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Well enough to never get bit. However that was a PSA.  Mouse is a genius among dogs.  Dogs can't process language like a human.  Mouse can read.  The point is that attack dogs don't work the way you apparently believe.  Or perhaps I am mistaken.

Fantasy, Mouse, he can read, verses reality....  Dogs understand quite a bit, while they cannot read books, they can read body language, they also have a large vocabulary...  They have remarkable noses, they can find lost people, they can distinguish between dead human remains and other animal remains, they can sniff out cancer, they can tell when a human is about to have a seizure, they can sniff out drugs, they can sniff out explosives, I could go on...

Guard dogs..
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The dog does not attack out of fear or anger, the dog attacks because he has been commanded to. Attack dog training, if carried out properly is very useful in personal protection. However the dog should still use his own initiative, if situations arise where the handler has been injured and cannot give a command.

In other words.... That guard dog will attack on it's own to protect it's handler, the object of that attack will not be wearing a nice protective bite suit.  If the handler is incapacitated, he or she may not be able to give the "stop" command .. Most likely the dog will go after the arm or leg because it is easiest to get to, but that doesn't rule out the throat.. Oh, both the arm and the leg contain arteries, bleeding out is a possibility..  So can a guard dog kill?  Yup...




Offline morriswalters

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My apologies for having dragged us down this path.  It isn't really germane to the topic at this point.

Offline Mira

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My apologies for having dragged us down this path.  It isn't really germane to the topic at this point.

  Accepted,  for the record I am a dog handler and have worked a SAR dog for twenty years. I also have handled therapy dogs for nearly that long and have witnessed the difference they make for the sick and the emotionally vulnerable.  I also have worked with handlers of police dogs and former military handlers, so I was never speaking on what I believe to be true, but what my experience tells me is true...  That and current knowledge in the field of working dogs..  Now we can get back to regular programing.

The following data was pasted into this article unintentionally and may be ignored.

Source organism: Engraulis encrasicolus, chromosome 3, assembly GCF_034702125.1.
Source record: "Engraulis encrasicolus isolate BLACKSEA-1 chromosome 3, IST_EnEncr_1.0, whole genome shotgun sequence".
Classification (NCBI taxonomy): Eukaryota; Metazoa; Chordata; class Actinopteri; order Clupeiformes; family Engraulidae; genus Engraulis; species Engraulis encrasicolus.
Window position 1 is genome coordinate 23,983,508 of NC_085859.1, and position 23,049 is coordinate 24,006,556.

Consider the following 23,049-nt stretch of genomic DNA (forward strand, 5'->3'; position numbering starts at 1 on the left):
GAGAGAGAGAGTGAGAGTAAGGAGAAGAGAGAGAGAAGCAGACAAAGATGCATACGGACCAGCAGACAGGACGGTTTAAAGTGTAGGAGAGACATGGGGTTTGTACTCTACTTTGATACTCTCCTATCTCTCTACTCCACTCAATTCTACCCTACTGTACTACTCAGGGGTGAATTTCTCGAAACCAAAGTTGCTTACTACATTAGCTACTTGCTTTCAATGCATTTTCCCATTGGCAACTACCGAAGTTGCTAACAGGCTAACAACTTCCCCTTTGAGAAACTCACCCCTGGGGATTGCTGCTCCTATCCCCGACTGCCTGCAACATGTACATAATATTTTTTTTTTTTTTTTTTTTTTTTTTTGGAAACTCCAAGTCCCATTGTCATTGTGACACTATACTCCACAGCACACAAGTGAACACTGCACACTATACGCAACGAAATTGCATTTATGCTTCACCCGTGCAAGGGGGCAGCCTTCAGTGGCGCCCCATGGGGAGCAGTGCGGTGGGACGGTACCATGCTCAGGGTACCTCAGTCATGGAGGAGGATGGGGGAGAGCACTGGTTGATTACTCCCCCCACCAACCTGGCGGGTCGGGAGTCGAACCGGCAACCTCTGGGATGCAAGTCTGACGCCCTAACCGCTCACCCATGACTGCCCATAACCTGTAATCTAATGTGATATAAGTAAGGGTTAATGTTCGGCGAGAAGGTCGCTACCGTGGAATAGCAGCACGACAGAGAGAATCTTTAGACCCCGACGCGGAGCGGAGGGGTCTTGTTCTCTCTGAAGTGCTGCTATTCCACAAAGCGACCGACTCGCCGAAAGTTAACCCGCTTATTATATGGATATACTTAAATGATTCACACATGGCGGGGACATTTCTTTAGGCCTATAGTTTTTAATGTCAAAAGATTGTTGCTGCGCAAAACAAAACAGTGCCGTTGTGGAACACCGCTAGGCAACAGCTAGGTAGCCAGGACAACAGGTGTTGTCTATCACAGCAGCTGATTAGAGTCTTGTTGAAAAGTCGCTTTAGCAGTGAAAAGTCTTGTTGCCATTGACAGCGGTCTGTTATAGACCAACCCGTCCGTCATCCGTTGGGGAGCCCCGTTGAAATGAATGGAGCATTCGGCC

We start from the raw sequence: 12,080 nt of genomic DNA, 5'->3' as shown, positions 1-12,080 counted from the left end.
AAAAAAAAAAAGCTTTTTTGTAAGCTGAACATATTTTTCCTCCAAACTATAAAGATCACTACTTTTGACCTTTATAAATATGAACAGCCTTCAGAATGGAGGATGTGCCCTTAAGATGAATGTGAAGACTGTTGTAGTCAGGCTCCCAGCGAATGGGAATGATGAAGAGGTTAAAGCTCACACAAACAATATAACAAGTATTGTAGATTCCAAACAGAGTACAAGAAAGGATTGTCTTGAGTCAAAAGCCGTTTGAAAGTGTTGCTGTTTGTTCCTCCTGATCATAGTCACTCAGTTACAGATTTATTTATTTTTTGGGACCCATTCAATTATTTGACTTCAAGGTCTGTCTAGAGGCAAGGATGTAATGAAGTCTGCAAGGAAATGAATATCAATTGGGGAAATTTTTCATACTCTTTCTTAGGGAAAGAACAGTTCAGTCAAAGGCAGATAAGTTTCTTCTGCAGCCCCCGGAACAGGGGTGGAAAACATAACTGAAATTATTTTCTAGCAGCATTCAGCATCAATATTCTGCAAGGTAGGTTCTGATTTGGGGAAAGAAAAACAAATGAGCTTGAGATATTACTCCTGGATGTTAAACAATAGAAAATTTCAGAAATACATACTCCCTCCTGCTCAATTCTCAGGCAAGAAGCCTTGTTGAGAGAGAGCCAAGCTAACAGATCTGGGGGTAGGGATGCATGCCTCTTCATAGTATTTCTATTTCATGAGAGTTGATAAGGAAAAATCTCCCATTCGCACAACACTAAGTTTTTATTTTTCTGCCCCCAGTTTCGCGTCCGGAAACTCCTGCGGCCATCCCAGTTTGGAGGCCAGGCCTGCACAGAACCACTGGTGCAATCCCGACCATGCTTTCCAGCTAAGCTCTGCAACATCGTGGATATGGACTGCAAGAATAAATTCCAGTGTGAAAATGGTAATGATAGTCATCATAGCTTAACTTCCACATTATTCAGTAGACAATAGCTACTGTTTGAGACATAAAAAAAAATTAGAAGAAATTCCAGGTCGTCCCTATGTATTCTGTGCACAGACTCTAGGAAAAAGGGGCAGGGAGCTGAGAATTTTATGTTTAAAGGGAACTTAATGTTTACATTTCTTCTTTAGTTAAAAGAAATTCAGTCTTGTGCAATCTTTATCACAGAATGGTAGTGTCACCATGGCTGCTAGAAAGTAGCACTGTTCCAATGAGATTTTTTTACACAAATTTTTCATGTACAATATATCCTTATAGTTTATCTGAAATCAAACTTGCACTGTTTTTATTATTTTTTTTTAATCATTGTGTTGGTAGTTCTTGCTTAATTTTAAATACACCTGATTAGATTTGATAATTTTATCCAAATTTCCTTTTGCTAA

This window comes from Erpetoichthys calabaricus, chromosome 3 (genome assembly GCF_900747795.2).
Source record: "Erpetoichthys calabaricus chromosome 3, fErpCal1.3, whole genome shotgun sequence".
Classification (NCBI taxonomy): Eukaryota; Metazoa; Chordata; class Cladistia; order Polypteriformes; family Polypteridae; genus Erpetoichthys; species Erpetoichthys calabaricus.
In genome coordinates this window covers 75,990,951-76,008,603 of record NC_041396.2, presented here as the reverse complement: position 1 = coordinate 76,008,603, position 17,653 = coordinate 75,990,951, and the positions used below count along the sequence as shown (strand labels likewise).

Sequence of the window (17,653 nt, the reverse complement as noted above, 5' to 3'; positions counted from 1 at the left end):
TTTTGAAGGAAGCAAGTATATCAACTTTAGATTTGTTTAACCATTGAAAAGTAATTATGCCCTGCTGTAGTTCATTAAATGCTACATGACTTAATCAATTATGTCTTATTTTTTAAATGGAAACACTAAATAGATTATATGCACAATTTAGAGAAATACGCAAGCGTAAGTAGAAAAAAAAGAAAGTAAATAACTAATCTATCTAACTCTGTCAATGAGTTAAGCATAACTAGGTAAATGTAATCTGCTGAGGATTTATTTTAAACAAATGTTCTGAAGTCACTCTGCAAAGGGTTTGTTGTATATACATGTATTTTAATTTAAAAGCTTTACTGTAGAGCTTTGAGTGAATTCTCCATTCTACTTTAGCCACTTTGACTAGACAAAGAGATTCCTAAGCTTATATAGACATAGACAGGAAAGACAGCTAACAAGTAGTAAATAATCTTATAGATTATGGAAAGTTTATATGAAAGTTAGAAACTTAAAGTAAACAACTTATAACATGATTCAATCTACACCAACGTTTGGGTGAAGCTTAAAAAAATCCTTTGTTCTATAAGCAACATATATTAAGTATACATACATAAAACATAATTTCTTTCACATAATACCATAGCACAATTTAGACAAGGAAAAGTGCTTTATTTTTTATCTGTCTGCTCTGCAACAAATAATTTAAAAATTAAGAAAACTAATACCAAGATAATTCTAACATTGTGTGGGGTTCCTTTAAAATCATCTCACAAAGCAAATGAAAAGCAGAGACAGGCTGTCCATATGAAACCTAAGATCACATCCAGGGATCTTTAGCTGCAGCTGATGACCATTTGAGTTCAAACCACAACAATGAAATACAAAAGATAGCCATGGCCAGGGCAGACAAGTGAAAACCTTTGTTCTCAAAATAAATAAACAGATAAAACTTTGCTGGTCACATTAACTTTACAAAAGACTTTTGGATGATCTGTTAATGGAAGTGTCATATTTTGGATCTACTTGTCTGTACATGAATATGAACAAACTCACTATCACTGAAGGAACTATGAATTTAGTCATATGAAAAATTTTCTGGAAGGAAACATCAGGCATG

« Last Edit: June 15, 2019, 09:19:46 PM by Mira »

Offline Bad Alias

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Harry bears a moral responsibility for killing Cassius.  Harry makes an extrajudicial decision that Cassius is too dangerous to live.  He isn't even a warden at that point.  He's a vigilante.  And Harry's ethical position is established in canon.  Jim has established the mortal authorities lack of ability to contain supernatural threats.  In Fool Moon, and Changes, to name two.    So you can classify the act as murder, but you have to ignore canon.

Victor Sells could never be convicted of murder because you can't connect him to the act. He wasn't there  and to the mortal authorities magic doesn't exist.

Just to be sure, everybody does know that dogs can't be given a kill command?  Right?  Only Foo dogs of exceptional intelligence need apply.

I'm not ignoring the fact that police can't do anything about Cassius. I mentioned it. It doesn't make it not murder. What do you mean he isn't a warden? Do you mean he is killing Cassius because he said he would back in Death Masks, or that he isn't a warden yet? I'm not saying an act outside the law is necessarily immoral. Morality and legality intersect, but don't completely cover one another.

Is Victor Sells a murderer?

I stated that Mouse is either a tool or an accomplice/co-conspirator/etc., so that doesn't really matter in my opinion.

It wasn't cold blooded anything...

Harry literally described his killing of Cassius and Corpsetaker as cold. Harry basically says that he is going to kill Cassius because he promised to kill him if he ever saw him again. Cassius knew that's what Harry meant. Harry didn't have to kill Cassius to stop him (in the short term, which is all that matters legally). Should Harry have killed Cassius even if it was murder? Yes. It was the right thing to do for a number of reasons. Mostly he had to stop someone from becoming a dark god.

Not ignoring these!

Horrible crimes; torture, attempted murder, etc.  Not even any of the ambiguity we're arguing about in Harry's case -- both the laws of the White Council, and the laws of Illinois, hold Cassius as criminal in these actions.  (although as far as I understand it, not the Unseelie Accords -- Mab doesn't object to personal animosity even leading up to murder).